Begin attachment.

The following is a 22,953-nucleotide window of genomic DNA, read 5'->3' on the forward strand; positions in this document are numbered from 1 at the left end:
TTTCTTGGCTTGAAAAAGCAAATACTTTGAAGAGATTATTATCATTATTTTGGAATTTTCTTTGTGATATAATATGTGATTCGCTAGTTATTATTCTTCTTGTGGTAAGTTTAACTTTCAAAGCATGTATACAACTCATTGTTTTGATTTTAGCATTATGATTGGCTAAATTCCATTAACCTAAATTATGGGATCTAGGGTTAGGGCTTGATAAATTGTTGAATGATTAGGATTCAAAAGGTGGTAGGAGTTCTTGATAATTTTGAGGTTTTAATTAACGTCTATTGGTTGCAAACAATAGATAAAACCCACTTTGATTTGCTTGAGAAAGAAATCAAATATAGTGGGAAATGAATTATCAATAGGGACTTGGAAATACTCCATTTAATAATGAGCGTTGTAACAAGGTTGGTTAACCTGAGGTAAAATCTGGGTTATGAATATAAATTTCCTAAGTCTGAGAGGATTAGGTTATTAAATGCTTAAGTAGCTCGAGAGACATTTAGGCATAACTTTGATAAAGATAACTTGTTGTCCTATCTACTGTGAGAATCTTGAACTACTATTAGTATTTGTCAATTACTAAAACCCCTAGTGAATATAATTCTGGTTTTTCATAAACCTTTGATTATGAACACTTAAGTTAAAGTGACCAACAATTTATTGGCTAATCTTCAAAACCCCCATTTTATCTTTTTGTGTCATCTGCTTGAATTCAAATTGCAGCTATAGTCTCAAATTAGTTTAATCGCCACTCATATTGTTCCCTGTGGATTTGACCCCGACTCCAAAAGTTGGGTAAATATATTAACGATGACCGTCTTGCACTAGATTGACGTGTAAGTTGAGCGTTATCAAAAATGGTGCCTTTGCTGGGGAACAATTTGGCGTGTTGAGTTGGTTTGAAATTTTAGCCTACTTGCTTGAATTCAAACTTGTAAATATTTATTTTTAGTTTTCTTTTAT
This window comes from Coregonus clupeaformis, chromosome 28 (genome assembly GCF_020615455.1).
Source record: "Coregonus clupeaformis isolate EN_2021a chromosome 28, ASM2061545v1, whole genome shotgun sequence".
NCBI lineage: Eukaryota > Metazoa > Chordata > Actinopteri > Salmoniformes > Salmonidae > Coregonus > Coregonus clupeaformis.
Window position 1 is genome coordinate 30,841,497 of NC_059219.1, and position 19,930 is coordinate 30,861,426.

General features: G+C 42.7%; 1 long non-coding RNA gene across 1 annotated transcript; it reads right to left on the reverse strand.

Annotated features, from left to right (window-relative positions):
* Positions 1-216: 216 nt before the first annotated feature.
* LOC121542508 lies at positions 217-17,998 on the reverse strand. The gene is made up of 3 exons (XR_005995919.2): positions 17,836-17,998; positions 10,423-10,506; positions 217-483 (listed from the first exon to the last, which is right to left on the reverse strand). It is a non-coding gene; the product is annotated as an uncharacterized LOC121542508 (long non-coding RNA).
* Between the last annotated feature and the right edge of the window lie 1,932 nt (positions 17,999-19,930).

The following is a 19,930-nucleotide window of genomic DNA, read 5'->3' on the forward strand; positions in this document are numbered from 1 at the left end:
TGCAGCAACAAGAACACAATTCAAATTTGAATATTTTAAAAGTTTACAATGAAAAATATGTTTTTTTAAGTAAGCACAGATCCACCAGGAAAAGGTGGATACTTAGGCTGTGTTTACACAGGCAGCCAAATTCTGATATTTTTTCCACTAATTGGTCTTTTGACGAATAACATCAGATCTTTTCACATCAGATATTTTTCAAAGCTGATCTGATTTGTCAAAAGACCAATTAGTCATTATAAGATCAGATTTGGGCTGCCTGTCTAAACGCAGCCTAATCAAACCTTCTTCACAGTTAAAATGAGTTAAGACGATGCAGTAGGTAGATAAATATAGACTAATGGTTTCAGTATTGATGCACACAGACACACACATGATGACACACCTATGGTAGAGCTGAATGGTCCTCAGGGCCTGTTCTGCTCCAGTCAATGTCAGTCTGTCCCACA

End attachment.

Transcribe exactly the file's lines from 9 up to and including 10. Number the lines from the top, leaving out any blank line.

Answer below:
* Positions 1-216: 216 nt before the first annotated feature.
* LOC121542508 lies at positions 217-17,998 on the reverse strand. The gene is made up of 3 exons (XR_005995919.2): positions 17,836-17,998; positions 10,423-10,506; positions 217-483 (listed from the first exon to the last, which is right to left on the reverse strand). It is a non-coding gene; the product is annotated as an uncharacterized LOC121542508 (long non-coding RNA).